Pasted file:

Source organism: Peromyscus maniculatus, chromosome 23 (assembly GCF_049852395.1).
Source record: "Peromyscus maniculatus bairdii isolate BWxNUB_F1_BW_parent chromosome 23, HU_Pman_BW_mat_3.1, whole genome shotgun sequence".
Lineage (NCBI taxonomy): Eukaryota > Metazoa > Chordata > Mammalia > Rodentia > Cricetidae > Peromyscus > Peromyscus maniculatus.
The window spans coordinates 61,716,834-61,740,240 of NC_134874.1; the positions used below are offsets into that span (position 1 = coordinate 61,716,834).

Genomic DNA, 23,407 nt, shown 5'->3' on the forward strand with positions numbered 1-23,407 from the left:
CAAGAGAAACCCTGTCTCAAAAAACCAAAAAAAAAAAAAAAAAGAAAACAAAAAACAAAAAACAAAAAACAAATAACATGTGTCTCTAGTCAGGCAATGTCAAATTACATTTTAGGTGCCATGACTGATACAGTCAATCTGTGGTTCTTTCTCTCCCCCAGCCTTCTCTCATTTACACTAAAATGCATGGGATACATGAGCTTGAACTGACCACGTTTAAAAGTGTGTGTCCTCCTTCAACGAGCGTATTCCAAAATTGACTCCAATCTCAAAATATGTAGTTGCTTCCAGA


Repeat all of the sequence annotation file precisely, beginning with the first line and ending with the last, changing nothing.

Source organism: Peromyscus maniculatus, chromosome 23 (assembly GCF_049852395.1).
Source record: "Peromyscus maniculatus bairdii isolate BWxNUB_F1_BW_parent chromosome 23, HU_Pman_BW_mat_3.1, whole genome shotgun sequence".
Lineage (NCBI taxonomy): Eukaryota > Metazoa > Chordata > Mammalia > Rodentia > Cricetidae > Peromyscus > Peromyscus maniculatus.
The window spans coordinates 61,716,834-61,740,240 of NC_134874.1; the positions used below are offsets into that span (position 1 = coordinate 61,716,834).

Genomic DNA, 23,407 nt, shown 5'->3' on the forward strand with positions numbered 1-23,407 from the left:
CAAGAGAAACCCTGTCTCAAAAAACCAAAAAAAAAAAAAAAAAGAAAACAAAAAACAAAAAACAAAAAACAAATAACATGTGTCTCTAGTCAGGCAATGTCAAATTACATTTTAGGTGCCATGACTGATACAGTCAATCTGTGGTTCTTTCTCTCCCCCAGCCTTCTCTCATTTACACTAAAATGCATGGGATACATGAGCTTGAACTGACCACGTTTAAAAGTGTGTGTCCTCCTTCAACGAGCGTATTCCAAAATTGACTCCAATCTCAAAATATGTAGTTGCTTCCAGA